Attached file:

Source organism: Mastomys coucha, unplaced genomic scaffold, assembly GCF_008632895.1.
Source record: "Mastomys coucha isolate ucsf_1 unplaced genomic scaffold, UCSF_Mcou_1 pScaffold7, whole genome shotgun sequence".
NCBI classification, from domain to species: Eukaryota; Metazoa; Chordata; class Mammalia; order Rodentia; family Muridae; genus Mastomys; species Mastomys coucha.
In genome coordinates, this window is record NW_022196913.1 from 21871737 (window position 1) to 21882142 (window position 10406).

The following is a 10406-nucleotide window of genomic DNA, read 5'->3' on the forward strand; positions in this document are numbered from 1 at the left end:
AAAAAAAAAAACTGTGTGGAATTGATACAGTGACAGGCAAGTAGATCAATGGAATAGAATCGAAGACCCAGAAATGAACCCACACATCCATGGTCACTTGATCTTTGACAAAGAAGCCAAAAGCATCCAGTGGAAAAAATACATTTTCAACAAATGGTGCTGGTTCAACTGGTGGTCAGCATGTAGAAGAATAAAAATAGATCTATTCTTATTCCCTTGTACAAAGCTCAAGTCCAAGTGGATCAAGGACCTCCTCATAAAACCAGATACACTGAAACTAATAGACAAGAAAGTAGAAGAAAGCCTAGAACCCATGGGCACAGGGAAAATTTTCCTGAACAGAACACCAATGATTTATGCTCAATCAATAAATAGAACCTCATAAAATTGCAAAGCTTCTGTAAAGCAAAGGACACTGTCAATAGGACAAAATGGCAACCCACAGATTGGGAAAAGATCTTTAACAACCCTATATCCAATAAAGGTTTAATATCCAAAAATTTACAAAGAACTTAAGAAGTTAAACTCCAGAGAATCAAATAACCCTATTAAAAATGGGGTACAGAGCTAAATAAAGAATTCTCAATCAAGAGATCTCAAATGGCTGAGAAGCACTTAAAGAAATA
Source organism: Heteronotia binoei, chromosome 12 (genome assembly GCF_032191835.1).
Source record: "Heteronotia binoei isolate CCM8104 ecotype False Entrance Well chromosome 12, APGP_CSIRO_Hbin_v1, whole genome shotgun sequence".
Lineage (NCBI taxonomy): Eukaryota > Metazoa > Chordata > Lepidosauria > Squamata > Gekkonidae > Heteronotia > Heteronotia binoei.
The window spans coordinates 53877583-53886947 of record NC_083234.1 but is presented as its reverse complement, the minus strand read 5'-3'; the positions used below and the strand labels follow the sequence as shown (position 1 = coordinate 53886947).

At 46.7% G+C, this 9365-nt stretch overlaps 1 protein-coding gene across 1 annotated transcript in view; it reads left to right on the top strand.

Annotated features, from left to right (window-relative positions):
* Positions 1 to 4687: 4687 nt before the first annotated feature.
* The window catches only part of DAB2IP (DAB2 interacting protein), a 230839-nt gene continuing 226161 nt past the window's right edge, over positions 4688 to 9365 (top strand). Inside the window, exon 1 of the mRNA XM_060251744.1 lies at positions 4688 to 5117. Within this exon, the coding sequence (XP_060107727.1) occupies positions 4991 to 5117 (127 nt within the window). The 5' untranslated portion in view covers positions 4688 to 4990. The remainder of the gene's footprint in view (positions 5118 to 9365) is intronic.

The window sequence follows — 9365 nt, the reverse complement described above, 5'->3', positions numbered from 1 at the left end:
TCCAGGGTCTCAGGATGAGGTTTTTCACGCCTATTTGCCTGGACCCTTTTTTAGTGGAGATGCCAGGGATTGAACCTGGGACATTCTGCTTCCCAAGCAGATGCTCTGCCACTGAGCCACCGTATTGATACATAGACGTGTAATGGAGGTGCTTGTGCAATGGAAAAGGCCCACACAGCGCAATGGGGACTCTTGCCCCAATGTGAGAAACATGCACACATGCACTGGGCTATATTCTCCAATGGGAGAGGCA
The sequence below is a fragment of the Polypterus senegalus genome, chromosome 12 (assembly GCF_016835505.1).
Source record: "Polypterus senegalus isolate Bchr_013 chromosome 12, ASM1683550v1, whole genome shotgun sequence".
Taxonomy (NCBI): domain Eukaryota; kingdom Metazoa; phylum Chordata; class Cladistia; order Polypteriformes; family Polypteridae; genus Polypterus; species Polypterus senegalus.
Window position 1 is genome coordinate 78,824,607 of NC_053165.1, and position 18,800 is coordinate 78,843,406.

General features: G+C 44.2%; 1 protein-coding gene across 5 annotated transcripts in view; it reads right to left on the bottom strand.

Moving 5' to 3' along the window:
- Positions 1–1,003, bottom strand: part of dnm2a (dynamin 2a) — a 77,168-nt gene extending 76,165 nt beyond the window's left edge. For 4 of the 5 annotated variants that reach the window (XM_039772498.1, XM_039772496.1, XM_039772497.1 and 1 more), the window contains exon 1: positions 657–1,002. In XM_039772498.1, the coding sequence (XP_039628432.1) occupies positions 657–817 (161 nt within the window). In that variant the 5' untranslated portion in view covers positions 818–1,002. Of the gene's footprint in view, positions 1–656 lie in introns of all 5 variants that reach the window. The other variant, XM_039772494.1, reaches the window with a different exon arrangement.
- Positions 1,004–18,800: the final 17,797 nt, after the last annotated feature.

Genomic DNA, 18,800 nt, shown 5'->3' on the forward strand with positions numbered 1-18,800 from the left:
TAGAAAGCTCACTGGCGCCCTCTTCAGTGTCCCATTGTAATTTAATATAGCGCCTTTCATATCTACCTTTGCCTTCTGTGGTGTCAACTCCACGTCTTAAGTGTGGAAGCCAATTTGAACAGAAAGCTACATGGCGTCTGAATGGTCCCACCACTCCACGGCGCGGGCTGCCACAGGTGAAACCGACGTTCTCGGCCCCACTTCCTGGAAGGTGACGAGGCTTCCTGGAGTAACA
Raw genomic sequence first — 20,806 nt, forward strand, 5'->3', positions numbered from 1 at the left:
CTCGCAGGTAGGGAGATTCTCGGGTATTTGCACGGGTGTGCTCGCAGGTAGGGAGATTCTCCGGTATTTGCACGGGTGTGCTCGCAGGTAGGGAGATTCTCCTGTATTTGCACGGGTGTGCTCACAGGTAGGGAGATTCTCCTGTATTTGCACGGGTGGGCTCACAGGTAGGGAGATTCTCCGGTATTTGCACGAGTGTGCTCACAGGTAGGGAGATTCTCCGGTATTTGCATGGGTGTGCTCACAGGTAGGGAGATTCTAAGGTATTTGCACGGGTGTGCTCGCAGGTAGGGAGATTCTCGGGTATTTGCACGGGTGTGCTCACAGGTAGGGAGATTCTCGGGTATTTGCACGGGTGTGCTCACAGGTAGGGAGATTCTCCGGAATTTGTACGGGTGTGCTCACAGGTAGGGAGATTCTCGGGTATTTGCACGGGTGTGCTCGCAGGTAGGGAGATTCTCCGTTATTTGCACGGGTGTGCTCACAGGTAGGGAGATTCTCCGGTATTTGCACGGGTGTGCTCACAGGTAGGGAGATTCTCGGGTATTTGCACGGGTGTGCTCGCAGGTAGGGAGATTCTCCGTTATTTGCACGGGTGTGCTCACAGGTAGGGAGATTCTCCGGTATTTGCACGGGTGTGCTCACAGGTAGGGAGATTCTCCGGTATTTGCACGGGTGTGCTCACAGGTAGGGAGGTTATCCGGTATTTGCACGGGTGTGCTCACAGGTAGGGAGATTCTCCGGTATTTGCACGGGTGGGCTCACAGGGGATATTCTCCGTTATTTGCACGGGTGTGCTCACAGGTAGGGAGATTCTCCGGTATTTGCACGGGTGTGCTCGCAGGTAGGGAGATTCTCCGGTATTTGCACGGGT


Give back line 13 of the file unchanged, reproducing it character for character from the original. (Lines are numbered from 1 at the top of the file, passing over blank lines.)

* Positions 1 to 4687: 4687 nt before the first annotated feature.